Can we postpone the movie for the next weekend please?
Now why would you want that? You were the one who asked us all for the movie...
Yes, I know but you see...there is this training thing starting on Monday and I don't want to start my first day at my first job without a good night's sleep behind me.
The first day at the first job. Like so many other firsts...first love, first kiss...the first job is the platform that so many of us have come across (and so many will) while making our transition...a transition from a carefree world where dreams know no end and reality hasn't sunk in yet to a world that is as clear as is opaque...as round as is straight. The stepping stone to the so-called and much-hyped corporate life, the first job prepares one for the days ahead...or does it?
In the very beginning, isn't it all about trying to maintain a straight face with head held high but all the while thinking about what the manager, the colleague, the fellow trainee, the trainer...or even the peon is thinking about one self? Am I dressed properly...is the tie the right length...have I combed my hair the dignified way or are there traces still of the last weekend's spikes...are my shoes shining...is there a smile on my face when I greet my boss...am I interacting sufficiently with my colleagues or becoming either a recluse or too garrulous??? There are so many questions but not as many answers as one bumbles from one formal relationship to another...from one errand to another, trying to find a balance.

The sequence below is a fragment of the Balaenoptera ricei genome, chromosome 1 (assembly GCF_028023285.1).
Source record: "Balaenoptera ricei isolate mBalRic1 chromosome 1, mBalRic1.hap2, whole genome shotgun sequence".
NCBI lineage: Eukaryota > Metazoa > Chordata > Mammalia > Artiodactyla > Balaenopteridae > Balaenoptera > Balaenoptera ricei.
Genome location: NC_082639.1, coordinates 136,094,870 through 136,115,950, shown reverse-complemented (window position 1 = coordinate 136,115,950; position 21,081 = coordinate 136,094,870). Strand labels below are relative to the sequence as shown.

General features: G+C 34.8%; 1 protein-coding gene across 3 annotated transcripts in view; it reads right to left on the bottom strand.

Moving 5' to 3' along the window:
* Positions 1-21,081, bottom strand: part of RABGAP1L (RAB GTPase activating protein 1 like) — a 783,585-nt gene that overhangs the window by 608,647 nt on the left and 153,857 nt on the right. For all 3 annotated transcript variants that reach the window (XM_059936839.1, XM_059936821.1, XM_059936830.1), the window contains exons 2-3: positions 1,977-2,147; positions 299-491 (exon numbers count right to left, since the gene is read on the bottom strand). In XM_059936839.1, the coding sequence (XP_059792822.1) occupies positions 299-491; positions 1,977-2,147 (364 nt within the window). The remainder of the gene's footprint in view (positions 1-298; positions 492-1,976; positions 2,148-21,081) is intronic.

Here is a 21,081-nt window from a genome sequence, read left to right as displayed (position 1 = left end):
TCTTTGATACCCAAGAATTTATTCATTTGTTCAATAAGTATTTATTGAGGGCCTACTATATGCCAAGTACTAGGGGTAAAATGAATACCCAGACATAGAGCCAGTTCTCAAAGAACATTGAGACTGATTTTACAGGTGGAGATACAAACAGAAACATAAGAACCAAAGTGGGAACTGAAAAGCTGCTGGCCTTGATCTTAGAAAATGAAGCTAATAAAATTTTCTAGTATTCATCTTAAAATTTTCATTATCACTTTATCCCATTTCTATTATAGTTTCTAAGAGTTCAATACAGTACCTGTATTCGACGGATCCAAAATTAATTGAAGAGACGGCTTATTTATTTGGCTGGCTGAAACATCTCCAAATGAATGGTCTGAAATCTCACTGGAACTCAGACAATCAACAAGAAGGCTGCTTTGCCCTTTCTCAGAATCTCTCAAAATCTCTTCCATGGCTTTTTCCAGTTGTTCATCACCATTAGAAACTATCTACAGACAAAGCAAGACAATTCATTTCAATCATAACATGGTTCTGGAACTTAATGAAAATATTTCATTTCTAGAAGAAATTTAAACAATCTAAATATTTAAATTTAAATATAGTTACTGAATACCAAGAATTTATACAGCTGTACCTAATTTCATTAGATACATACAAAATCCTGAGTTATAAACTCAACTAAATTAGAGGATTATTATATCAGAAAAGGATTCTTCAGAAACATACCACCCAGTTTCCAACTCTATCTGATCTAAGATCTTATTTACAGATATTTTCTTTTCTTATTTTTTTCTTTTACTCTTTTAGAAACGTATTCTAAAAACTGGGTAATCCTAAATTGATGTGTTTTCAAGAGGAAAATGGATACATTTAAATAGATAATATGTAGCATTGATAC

The balance does come but a little late, late enough to make you realize that all you have thought of to be true may not be able to stand the test of time and experience. The ideals that your college life taught you, the dreams that you had of your hard work resulting in handsome returns are just those...dreams and ideals. The real life is so different, you feel. There is no one who is your friend in the real sense...all of them are professionals, waiting to bite your back the moment right after they have just scratched it. You start feeling that the veil has lifted and you know that efforts are all good to speak of but in reality, there is much more to progress...to success. You start getting the idea more than anything else, that your fortunes depend not solely on the amount of work that you put in or the nature of results that you have generated but more on how well you have been able to present yourself...how well you have been able to network, to suck up to the people who matter.